In its complaint, the FTC alleges that the defendants not only made false and deceptive claims about what hoodia could do, but also, on one or more occasions, claimed that their product was Hoodia gordonii, a plant native to southern Africa, when it was not.

The FTC has requested that the court order the defendants not to make false or deceptive statements or destroy documents pending trial. The Commission seeks to permanently bar the defendants from deceptively advertising hoodia, and to obtain disgorgement of the defendants’ profits from their hoodia sales.

The defendants allegedly made false and deceptive claims when advertising their fake hoodia to trade customers who manufactured and marketed supplements.

NOTE: The Commission authorizes the filing of a complaint when it has “reason to believe” that the law has or is being violated, and it appears to the Commission that a proceeding is in the public interest. A complaint is not a finding or ruling that the defendants have actually violated the law.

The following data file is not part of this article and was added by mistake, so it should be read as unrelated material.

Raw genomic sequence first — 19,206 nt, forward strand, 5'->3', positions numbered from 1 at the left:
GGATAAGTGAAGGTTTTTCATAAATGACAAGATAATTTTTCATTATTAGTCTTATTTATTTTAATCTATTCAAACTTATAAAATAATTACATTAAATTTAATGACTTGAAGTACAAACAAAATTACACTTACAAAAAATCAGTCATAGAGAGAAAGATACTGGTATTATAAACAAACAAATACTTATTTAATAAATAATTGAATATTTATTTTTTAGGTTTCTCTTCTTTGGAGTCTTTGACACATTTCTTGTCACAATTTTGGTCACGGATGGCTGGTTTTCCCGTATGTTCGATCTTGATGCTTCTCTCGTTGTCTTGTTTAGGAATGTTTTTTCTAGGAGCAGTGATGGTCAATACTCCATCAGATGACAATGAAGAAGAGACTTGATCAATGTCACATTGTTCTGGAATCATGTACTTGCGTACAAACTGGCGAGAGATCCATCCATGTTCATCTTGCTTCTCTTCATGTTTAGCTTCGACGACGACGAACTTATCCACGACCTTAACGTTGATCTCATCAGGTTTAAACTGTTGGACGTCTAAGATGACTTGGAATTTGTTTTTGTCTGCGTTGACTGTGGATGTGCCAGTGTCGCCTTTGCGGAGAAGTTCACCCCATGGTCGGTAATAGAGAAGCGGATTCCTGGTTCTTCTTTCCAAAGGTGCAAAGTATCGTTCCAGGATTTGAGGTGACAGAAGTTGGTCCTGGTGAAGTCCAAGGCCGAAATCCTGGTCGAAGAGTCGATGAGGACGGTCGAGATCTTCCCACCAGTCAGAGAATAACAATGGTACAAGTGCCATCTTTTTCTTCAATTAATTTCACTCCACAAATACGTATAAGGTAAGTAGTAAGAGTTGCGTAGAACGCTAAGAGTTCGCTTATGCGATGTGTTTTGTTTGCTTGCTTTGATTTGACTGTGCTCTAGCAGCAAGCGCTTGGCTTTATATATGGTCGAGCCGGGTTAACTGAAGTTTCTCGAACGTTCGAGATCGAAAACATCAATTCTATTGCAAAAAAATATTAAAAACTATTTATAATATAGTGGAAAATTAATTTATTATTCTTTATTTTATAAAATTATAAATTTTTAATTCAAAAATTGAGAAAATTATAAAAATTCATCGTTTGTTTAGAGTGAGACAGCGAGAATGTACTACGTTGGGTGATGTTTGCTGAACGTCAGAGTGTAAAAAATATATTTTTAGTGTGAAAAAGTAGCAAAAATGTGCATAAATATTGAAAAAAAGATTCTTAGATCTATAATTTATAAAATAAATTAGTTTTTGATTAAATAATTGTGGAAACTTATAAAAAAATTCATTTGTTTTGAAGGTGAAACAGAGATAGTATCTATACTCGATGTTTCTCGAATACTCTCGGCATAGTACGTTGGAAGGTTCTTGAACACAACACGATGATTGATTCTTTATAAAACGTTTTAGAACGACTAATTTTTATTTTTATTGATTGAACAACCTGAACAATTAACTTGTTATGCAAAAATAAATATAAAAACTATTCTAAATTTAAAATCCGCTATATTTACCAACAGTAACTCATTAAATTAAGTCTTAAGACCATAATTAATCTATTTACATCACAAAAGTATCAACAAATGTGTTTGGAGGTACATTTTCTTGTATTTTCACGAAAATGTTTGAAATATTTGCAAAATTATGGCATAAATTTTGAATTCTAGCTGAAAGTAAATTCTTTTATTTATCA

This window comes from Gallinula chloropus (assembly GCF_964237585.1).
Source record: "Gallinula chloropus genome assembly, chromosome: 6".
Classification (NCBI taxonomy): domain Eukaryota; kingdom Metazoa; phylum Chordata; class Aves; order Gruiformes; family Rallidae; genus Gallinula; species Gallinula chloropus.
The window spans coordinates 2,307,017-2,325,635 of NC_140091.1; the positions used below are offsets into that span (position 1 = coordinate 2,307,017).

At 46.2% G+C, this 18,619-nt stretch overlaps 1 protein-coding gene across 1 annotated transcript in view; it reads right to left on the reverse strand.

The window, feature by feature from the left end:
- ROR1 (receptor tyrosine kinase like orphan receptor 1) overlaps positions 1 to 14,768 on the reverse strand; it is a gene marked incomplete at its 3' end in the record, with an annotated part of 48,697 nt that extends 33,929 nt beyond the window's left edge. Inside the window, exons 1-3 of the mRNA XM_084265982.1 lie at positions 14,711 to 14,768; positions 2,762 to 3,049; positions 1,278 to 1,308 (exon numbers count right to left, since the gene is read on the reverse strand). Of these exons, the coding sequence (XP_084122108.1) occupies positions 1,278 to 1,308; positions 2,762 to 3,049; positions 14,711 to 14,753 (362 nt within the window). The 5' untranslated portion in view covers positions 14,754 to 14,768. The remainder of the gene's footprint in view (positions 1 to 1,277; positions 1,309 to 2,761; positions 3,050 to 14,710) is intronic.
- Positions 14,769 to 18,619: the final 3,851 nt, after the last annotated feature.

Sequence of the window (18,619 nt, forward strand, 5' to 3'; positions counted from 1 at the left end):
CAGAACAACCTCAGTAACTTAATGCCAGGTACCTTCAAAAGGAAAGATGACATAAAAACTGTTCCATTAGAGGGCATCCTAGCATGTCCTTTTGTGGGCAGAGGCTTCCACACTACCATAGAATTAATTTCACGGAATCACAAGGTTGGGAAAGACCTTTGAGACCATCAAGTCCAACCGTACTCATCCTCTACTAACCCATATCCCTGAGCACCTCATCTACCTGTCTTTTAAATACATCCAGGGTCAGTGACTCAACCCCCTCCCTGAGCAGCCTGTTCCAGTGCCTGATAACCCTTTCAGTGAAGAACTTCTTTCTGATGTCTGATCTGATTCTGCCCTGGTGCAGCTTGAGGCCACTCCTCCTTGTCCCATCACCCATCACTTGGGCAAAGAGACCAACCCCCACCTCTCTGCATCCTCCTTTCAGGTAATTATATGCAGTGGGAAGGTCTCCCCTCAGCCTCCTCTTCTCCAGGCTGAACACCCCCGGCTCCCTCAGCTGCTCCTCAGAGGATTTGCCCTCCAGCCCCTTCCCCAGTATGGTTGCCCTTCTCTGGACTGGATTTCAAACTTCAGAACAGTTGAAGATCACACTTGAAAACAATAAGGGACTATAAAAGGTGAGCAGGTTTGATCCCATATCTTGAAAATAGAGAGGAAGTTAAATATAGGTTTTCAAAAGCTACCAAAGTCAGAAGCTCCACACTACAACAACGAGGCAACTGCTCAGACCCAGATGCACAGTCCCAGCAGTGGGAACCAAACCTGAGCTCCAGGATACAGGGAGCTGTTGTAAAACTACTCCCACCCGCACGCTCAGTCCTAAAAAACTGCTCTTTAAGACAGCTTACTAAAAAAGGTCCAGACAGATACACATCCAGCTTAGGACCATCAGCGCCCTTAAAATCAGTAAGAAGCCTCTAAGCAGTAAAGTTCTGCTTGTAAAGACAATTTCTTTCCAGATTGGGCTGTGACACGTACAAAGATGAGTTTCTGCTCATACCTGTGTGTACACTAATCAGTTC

It is interesting to see how the FTC continues to pursue these companies that make a living by selling weight loss products with claims that are not backed up by facts. This Hoodia charge follows closely on the Hydroxycut warning, the settlement with QVC and the FDA releasing a list of weight loss supplements considered unsafe.

There is still much work to do though. Will the Acai scam and Colon Cleanse come next? I hope so.

We can also hope that these type of cases result in some legislation for deceptive marketing as a whole. That would prevent dangerous diets such as Kimkins to establish themselves on the internet